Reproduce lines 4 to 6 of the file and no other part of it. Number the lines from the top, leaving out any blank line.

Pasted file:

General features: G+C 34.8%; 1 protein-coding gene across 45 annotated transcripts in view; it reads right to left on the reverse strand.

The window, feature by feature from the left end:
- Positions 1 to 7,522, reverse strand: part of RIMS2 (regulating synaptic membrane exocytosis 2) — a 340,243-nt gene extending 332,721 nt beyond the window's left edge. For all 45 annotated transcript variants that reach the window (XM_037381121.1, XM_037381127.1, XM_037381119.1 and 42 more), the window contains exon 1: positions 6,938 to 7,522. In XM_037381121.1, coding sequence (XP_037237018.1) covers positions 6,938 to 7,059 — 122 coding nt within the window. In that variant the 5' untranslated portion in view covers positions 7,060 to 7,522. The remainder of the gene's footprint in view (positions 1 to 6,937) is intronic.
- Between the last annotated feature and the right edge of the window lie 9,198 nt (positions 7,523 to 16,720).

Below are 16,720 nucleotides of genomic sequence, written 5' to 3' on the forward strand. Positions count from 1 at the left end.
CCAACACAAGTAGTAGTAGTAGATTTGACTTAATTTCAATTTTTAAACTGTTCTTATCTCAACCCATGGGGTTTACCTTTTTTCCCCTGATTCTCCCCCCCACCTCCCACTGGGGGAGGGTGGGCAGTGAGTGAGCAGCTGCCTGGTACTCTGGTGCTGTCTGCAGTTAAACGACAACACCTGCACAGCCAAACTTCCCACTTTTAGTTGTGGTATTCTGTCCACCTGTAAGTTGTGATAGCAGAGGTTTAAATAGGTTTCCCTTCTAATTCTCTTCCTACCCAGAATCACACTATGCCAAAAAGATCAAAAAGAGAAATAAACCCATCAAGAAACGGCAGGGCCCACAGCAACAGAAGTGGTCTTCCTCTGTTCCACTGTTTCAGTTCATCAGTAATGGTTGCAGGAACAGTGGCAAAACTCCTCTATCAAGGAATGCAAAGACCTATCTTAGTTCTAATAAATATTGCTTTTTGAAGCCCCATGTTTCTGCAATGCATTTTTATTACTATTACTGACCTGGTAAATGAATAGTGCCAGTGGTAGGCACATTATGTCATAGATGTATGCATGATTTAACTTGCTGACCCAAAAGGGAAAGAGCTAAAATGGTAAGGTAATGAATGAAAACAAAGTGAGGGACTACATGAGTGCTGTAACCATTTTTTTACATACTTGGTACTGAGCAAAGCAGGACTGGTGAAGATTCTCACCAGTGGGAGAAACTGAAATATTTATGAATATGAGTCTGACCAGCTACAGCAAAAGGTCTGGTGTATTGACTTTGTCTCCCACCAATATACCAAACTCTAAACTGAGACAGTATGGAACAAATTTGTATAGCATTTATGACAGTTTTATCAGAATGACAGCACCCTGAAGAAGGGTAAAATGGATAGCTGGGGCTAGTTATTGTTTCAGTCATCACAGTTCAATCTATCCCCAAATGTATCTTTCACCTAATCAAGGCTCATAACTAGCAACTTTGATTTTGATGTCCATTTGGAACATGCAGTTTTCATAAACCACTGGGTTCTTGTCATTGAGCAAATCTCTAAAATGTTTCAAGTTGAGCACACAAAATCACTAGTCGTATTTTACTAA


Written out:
- Between the last annotated feature and the right edge of the window lie 9,198 nt (positions 7,523 to 16,720).

Below are 16,720 nucleotides of genomic sequence, written 5' to 3' on the forward strand. Positions count from 1 at the left end.
CCAACACAAGTAGTAGTAGTAGATTTGACTTAATTTCAATTTTTAAACTGTTCTTATCTCAACCCATGGGGTTTACCTTTTTTCCCCTGATTCTCCCCCCCACCTCCCACTGGGGGAGGGTGGGCAGTGAGTGAGCAGCTGCCTGGTACTCTGGTGCTGTCTGCAGTTAAACGACAACACCTGCACAGCCAAACTTCCCACTTTTAGTTGTGGTATTCTGTCCACCTGTAAGTTGTGATAGCAGAGGTTTAAATAGGTTTCCCTTCTAATTCTCTTCCTACCCAGAATCACACTATGCCAAAAAGATCAAAAAGAGAAATAAACCCATCAAGAAACGGCAGGGCCCACAGCAACAGAAGTGGTCTTCCTCTGTTCCACTGTTTCAGTTCATCAGTAATGGTTGCAGGAACAGTGGCAAAACTCCTCTATCAAGGAATGCAAAGACCTATCTTAGTTCTAATAAATATTGCTTTTTGAAGCCCCATGTTTCTGCAATGCATTTTTATTACTATTACTGACCTGGTAAATGAATAGTGCCAGTGGTAGGCACATTATGTCATAGATGTATGCATGATTTAACTTGCTGACCCAAAAGGGAAAGAGCTAAAATGGTAAGGTAATGAATGAAAACAAAGTGAGGGACTACATGAGTGCTGTAACCATTTTTTTACATACTTGGTACTGAGCAAAGCAGGACTGGTGAAGATTCTCACCAGTGGGAGAAACTGAAATATTTATGAATATGAGTCTGACCAGCTACAGCAAAAGGTCTGGTGTATTGACTTTGTCTCCCACCAATATACCAAACTCTAAACTGAGACAGTATGGAACAAATTTGTATAGCATTTATGACAGTTTTATCAGAATGACAGCACCCTGAAGAAGGGTAAAATGGATAGCTGGGGCTAGTTATTGTTTCAGTCATCACAGTTCAATCTATCCCCAAATGTATCTTTCACCTAATCAAGGCTCATAACTAGCAACTTTGATTTTGATGTCCATTTGGAACATGCAGTTTTCATAAACCACTGGGTTCTTGTCATTGAGCAAATCTCTAAAATGTTTCAAGTTGAGCACACAAAATCACTAGTCGTATTTTACTAA